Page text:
May. 21st, 2010

oursin: Photograph of James Miranda Barry, c. 1850 (James Miranda Barry)
[personal profile] oursin

[personal profile] kindkit expressed an interest in hearing something about the medicalisation of homosexuality in the Victorian era, and I offered to oblige.

Thinking it over, I was not entirely sure that what was happening was medicalisation, because the vast majority of doctors Did Not Want To Know About Icky Sex Stuff of any description (as delineated in an article which is unfortunately not accessible online, L A Hall, '"The English Have Hot Water Bottles": the morganatic marriage between the British medical profession and sexology since William Acton' in Sexual knowledge, sexual science: the history of attitudes to sexuality, edited by Roy Porter and Mikulas Teich, Cambridge University Press, 1994).

True, some of them were approaching the subject of male homosexuality via e.g. forensic medicine, venereology and psychiatric practice. I find that Ivan Crozier's 'The Medical Construction of Homosexuality and its Relation to the Law in Nineteenth-Century England', Medical History, 45, 2001 is freely available via PubMed, and while I do find some of Crozier's work in this area a bit problematic, this is quite a useful contextualisation of the background to Havelock Ellis' work. (Crozier has recently published a critical edition of Ellis's Sexual Inversion. I haven't read the published version.)

However, I think a plausible case can be made that what was going on over the course of the C19th was an endeavour by men who identified as homosexual (or 'inverted' or 'Uranian') to use the resources of science and medicine to construct same-sex desire as a part of nature, a natural thing, rather than 'against nature' or an 'unnatural offence'.

There's a useful website on Karl Ulrichs, the pioneer of this approach.

For more on the thinking that was developing in continental Europe, see Harry Oosterhuis, Stepchildren of Nature: Krafft-Ebing, Psychiatry and the Making of Sexual Identity, University of Chicago Press, 2000. Krafft-Ebing's famous or notorious Psychopathia Sexualis was available in English translation from the early 1890s. I can't recall whether either Watson or Holmes are said to be able to read German (although in Nicholas Meyer's The Seven Per Cent Solution, 1974, movie 1976, Watson takes Holmes to Vienna so that Freud can cure his cocaine habit, I'm not sure of the canonicity of Watson's acquaintance with cutting-edge Continental ideas): there were other works in German e.g. those of Albert Moll. Also some French works.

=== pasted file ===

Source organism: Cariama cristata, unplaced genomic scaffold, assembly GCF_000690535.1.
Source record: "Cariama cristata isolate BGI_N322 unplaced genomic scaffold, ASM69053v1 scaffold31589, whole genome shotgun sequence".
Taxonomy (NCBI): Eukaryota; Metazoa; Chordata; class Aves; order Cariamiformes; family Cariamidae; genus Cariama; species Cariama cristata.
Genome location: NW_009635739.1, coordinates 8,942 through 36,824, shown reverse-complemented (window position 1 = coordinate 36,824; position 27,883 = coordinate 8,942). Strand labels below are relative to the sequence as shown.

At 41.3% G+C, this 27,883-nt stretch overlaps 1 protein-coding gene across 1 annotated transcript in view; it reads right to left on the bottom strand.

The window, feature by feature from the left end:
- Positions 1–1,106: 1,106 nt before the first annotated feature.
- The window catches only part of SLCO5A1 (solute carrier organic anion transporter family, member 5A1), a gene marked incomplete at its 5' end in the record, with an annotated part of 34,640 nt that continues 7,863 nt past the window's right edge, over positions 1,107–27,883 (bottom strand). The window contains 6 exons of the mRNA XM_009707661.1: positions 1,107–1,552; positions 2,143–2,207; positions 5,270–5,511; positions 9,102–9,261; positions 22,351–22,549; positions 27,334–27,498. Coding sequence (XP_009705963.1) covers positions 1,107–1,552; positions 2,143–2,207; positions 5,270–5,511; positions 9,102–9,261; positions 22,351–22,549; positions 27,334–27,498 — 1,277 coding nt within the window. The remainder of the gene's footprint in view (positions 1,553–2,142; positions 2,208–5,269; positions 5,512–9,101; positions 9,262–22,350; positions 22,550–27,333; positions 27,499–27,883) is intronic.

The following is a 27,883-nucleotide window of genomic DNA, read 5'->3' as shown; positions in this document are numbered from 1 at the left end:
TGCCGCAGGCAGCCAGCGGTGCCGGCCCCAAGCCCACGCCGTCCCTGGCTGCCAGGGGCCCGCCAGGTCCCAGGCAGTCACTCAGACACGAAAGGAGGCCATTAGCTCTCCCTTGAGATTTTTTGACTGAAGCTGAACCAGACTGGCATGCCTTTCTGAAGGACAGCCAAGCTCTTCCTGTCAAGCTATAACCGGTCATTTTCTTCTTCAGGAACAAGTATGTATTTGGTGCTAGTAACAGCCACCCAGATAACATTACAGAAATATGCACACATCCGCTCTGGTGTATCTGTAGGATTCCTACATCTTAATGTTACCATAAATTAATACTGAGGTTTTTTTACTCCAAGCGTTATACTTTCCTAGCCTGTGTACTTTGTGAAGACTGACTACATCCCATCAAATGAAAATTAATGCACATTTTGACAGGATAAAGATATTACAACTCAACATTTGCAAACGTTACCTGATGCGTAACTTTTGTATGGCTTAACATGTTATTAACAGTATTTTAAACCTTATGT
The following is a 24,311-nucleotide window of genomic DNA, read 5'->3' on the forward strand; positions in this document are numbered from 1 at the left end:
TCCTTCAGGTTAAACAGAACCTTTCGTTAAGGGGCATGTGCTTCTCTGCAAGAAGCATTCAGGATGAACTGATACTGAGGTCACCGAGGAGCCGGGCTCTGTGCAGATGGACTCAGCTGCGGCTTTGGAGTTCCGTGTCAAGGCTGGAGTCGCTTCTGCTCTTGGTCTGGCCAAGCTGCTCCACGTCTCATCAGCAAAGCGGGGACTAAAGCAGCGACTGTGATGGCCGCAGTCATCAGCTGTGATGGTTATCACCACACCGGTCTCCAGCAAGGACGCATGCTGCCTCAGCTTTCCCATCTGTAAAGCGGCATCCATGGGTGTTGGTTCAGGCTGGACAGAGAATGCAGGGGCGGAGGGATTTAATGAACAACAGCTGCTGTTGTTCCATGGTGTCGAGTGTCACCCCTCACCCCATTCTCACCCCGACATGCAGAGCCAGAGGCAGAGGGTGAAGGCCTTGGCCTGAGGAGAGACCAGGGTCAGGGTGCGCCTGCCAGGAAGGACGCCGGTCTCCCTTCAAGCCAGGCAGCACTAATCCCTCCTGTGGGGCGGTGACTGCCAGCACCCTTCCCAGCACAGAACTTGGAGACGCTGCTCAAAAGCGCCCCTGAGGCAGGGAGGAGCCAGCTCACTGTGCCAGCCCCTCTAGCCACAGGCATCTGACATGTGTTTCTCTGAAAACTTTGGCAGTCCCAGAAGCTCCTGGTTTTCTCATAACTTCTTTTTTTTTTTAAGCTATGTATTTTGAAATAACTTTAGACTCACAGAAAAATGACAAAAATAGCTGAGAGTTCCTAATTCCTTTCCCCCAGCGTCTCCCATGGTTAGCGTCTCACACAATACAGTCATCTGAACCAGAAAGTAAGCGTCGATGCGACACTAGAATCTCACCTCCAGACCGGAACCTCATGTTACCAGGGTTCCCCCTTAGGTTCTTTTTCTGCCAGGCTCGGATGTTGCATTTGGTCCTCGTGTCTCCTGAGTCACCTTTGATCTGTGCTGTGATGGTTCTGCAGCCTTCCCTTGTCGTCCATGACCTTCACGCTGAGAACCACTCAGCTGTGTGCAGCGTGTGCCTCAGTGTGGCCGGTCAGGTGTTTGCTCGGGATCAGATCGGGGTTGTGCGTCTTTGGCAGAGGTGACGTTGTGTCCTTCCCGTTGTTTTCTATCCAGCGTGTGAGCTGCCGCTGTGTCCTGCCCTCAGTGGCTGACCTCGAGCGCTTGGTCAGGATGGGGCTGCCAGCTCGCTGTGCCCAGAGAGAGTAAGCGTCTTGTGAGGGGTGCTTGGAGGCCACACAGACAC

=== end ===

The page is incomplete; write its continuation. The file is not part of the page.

I would not think it entirely improbable that H&W could have got hold of John Addington Symonds' A Problem in Greek Ethics (1873/1883) and A Problem in Modern Ethics (1891) - although Symonds had these privately printed and disseminated them carefully they were rapidly pirated. Or Edward Carpenter's 1894 Homogenic Love: and its Place in a Free Society (which was left out when the series of essays of which it was part was published as Love's Coming of Age, 1896, though added back into later editions). But these were men of letters/social reformers, even if they were using various scientific studies and theories to support their arguments.

I think H&W might very well have acquired a copy of Havelock Ellis's Sexual Inversion, 1897, possibly even the original edition with Symonds as co-author, which his executors had pulled from sale and destroyed and rewritten to keep Symonds' name out of it out of respect for his widow and children. Ellis was a doctor, but had qualified essentially to give himself cred when researching the psychology of sex, which he considered his life's work. He had a massive knowledge of the contemporary and historical literature on the subject.

What all these were about was toleration and acceptance for the wide diversity of human emotions and affections. I.e not fixing, not curing, but destigmatising and decriminalising. (Krafft-Ebing was a signatory to the petition to repeal the relevant section of the German Penal Code.)

I'm not sure anyone's looked at this in much detail, but my own feeling is that the upsurge of medical attempts to 'cure', whether by hypnosis, hormone treatments, various psychiatric therapies, etc, really only starts manifesting in the C20th, possibly not even until after the Great War (I don't think courts were recommending psychiatric evaluation/treatment until maybe the 1930s, and then only sporadically). It's a while since I've read Forster's Maurice, but as I recollect his family GP totally poohpoohs the idea that a chap like Maurice could be 'an unspeakable of the Oscar Wilde sort' and tells him to go and have a prostitute (this was certainly one thing that was anecdotally prescribed). Though I think he also sees a hypnotist, without much success?

I hope this is some help.

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